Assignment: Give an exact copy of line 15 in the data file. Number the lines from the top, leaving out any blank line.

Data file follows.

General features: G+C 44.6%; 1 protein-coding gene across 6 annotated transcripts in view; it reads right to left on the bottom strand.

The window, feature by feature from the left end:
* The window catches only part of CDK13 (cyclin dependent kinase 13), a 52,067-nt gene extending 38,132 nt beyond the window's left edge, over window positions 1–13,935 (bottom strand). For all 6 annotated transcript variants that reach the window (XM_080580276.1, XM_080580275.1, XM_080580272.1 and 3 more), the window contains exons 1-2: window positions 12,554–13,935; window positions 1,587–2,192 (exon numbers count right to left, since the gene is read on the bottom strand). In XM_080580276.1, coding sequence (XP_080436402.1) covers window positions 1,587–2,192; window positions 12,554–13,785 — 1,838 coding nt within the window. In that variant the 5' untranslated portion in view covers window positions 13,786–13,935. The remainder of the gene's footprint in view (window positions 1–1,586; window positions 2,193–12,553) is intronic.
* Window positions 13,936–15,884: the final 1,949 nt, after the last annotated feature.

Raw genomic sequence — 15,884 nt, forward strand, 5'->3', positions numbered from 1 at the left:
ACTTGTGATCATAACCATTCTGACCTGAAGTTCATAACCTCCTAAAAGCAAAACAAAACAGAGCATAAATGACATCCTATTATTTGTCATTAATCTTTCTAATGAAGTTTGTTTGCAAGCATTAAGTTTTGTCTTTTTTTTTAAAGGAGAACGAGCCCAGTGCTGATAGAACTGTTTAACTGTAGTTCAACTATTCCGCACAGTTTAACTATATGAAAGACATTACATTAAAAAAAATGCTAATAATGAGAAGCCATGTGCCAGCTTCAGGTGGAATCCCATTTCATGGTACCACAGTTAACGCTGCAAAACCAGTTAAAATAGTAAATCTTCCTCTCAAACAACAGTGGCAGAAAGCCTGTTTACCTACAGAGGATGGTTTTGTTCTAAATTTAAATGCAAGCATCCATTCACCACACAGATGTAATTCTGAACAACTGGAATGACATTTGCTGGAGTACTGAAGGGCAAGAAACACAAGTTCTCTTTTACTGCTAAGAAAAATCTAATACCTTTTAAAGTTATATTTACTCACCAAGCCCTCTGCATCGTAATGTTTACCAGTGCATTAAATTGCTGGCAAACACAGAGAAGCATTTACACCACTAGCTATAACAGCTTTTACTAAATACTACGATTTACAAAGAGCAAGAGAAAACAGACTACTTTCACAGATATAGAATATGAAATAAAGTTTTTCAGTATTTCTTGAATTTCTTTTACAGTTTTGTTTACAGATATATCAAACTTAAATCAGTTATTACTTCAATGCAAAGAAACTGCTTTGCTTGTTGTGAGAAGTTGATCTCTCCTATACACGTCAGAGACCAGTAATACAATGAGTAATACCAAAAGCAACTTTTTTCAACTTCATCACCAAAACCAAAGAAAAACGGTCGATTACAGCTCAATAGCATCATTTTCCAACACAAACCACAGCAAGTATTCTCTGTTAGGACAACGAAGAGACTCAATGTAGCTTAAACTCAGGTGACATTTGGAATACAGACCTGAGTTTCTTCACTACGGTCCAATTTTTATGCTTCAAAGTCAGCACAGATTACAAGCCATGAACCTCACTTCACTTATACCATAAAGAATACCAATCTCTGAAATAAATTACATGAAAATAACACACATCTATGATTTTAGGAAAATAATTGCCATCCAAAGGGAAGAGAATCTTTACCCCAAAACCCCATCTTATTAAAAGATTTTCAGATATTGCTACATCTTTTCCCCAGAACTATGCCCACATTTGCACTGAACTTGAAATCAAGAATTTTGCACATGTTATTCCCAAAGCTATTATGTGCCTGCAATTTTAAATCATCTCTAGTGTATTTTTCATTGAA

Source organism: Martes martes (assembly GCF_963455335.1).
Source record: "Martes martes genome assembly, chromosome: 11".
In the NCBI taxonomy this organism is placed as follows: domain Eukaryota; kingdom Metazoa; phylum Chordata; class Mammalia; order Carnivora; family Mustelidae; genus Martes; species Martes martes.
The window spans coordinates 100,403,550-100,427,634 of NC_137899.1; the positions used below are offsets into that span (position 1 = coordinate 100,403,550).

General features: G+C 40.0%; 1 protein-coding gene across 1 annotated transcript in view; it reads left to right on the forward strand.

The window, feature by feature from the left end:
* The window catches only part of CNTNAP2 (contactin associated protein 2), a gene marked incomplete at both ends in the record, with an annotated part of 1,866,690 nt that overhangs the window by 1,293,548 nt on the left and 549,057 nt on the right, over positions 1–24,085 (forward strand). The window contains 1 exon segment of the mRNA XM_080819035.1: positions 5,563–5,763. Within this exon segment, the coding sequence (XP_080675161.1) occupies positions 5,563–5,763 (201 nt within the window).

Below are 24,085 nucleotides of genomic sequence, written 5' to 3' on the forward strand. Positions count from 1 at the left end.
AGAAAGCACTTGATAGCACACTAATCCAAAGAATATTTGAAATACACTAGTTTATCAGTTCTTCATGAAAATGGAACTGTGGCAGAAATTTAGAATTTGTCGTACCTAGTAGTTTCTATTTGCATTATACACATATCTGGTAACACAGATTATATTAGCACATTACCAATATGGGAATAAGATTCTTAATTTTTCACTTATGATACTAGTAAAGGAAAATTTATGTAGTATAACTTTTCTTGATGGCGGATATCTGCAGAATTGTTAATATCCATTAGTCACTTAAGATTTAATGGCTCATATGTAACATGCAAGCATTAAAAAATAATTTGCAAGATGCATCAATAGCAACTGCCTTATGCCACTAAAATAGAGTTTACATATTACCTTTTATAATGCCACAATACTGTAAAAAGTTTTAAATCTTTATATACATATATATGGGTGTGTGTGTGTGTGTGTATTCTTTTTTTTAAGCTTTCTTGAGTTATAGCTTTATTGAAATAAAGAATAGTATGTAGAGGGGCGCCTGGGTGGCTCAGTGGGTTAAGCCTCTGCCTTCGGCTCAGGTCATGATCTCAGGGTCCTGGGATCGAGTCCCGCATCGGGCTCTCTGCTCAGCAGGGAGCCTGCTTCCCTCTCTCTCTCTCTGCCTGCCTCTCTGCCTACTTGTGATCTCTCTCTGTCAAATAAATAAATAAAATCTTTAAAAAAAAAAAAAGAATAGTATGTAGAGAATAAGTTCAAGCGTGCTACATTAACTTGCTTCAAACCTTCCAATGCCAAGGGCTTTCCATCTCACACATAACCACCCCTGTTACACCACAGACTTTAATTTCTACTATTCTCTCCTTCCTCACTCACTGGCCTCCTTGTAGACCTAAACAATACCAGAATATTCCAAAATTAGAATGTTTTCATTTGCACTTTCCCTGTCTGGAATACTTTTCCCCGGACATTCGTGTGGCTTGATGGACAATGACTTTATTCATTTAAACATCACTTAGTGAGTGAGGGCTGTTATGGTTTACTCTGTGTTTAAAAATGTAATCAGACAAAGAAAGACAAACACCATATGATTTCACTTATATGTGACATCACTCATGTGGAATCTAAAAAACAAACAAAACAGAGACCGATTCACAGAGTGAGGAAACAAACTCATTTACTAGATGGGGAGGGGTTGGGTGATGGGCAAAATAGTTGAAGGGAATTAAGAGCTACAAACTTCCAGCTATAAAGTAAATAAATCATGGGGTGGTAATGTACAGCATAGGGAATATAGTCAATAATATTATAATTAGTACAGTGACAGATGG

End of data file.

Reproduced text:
AGAAAGCACTTGATAGCACACTAATCCAAAGAATATTTGAAATACACTAGTTTATCAGTTCTTCATGAAAATGGAACTGTGGCAGAAATTTAGAATTTGTCGTACCTAGTAGTTTCTATTTGCATTATACACATATCTGGTAACACAGATTATATTAGCACATTACCAATATGGGAATAAGATTCTTAATTTTTCACTTATGATACTAGTAAAGGAAAATTTATGTAGTATAACTTTTCTTGATGGCGGATATCTGCAGAATTGTTAATATCCATTAGTCACTTAAGATTTAATGGCTCATATGTAACATGCAAGCATTAAAAAATAATTTGCAAGATGCATCAATAGCAACTGCCTTATGCCACTAAAATAGAGTTTACATATTACCTTTTATAATGCCACAATACTGTAAAAAGTTTTAAATCTTTATATACATATATATGGGTGTGTGTGTGTGTGTGTATTCTTTTTTTTAAGCTTTCTTGAGTTATAGCTTTATTGAAATAAAGAATAGTATGTAGAGGGGCGCCTGGGTGGCTCAGTGGGTTAAGCCTCTGCCTTCGGCTCAGGTCATGATCTCAGGGTCCTGGGATCGAGTCCCGCATCGGGCTCTCTGCTCAGCAGGGAGCCTGCTTCCCTCTCTCTCTCTCTGCCTGCCTCTCTGCCTACTTGTGATCTCTCTCTGTCAAATAAATAAATAAAATCTTTAAAAAAAAAAAAAGAATAGTATGTAGAGAATAAGTTCAAGCGTGCTACATTAACTTGCTTCAAACCTTCCAATGCCAAGGGCTTTCCATCTCACACATAACCACCCCTGTTACACCACAGACTTTAATTTCTACTATTCTCTCCTTCCTCACTCACTGGCCTCCTTGTAGACCTAAACAATACCAGAATATTCCAAAATTAGAATGTTTTCATTTGCACTTTCCCTGTCTGGAATACTTTTCCCCGGACATTCGTGTGGCTTGATGGACAATGACTTTATTCATTTAAACATCACTTAGTGAGTGAGGGCTGTTATGGTTTACTCTGTGTTTAAAAATGTAATCAGACAAAGAAAGACAAACACCATATGATTTCACTTATATGTGACATCACTCATGTGGAATCTAAAAAACAAACAAAACAGAGACCGATTCACAGAGTGAGGAAACAAACTCATTTACTAGATGGGGAGGGGTTGGGTGATGGGCAAAATAGTTGAAGGGAATTAAGAGCTACAAACTTCCAGCTATAAAGTAAATAAATCATGGGGTGGTAATGTACAGCATAGGGAATATAGTCAATAATATTATAATTAGTACAGTGACAGATGG